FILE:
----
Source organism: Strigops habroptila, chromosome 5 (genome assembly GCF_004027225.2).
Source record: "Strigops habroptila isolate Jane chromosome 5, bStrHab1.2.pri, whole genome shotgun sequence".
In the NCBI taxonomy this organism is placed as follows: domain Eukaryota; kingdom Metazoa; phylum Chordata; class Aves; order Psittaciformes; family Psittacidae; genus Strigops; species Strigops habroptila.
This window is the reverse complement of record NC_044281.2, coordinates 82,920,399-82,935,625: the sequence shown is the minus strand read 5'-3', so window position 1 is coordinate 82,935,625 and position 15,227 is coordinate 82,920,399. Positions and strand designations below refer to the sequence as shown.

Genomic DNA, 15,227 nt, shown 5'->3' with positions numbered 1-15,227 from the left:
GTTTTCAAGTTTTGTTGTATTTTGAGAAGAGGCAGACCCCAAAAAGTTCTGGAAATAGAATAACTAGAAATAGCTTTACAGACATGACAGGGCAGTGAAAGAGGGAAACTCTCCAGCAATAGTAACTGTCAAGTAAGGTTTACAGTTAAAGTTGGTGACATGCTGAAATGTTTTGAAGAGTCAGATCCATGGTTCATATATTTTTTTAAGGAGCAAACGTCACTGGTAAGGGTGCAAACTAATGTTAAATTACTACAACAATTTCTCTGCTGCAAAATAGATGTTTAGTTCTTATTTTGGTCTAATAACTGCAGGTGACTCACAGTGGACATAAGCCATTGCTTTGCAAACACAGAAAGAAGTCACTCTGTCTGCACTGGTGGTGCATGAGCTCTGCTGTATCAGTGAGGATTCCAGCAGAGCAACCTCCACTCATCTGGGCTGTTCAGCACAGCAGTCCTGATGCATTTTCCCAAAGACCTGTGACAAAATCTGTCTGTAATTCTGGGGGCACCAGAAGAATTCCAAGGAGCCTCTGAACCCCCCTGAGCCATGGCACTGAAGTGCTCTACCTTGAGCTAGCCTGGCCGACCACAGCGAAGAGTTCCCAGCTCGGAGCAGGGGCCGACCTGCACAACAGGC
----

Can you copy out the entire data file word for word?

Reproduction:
Source organism: Strigops habroptila, chromosome 5 (genome assembly GCF_004027225.2).
Source record: "Strigops habroptila isolate Jane chromosome 5, bStrHab1.2.pri, whole genome shotgun sequence".
In the NCBI taxonomy this organism is placed as follows: domain Eukaryota; kingdom Metazoa; phylum Chordata; class Aves; order Psittaciformes; family Psittacidae; genus Strigops; species Strigops habroptila.
This window is the reverse complement of record NC_044281.2, coordinates 82,920,399-82,935,625: the sequence shown is the minus strand read 5'-3', so window position 1 is coordinate 82,935,625 and position 15,227 is coordinate 82,920,399. Positions and strand designations below refer to the sequence as shown.

Genomic DNA, 15,227 nt, shown 5'->3' with positions numbered 1-15,227 from the left:
GTTTTCAAGTTTTGTTGTATTTTGAGAAGAGGCAGACCCCAAAAAGTTCTGGAAATAGAATAACTAGAAATAGCTTTACAGACATGACAGGGCAGTGAAAGAGGGAAACTCTCCAGCAATAGTAACTGTCAAGTAAGGTTTACAGTTAAAGTTGGTGACATGCTGAAATGTTTTGAAGAGTCAGATCCATGGTTCATATATTTTTTTAAGGAGCAAACGTCACTGGTAAGGGTGCAAACTAATGTTAAATTACTACAACAATTTCTCTGCTGCAAAATAGATGTTTAGTTCTTATTTTGGTCTAATAACTGCAGGTGACTCACAGTGGACATAAGCCATTGCTTTGCAAACACAGAAAGAAGTCACTCTGTCTGCACTGGTGGTGCATGAGCTCTGCTGTATCAGTGAGGATTCCAGCAGAGCAACCTCCACTCATCTGGGCTGTTCAGCACAGCAGTCCTGATGCATTTTCCCAAAGACCTGTGACAAAATCTGTCTGTAATTCTGGGGGCACCAGAAGAATTCCAAGGAGCCTCTGAACCCCCCTGAGCCATGGCACTGAAGTGCTCTACCTTGAGCTAGCCTGGCCGACCACAGCGAAGAGTTCCCAGCTCGGAGCAGGGGCCGACCTGCACAACAGGC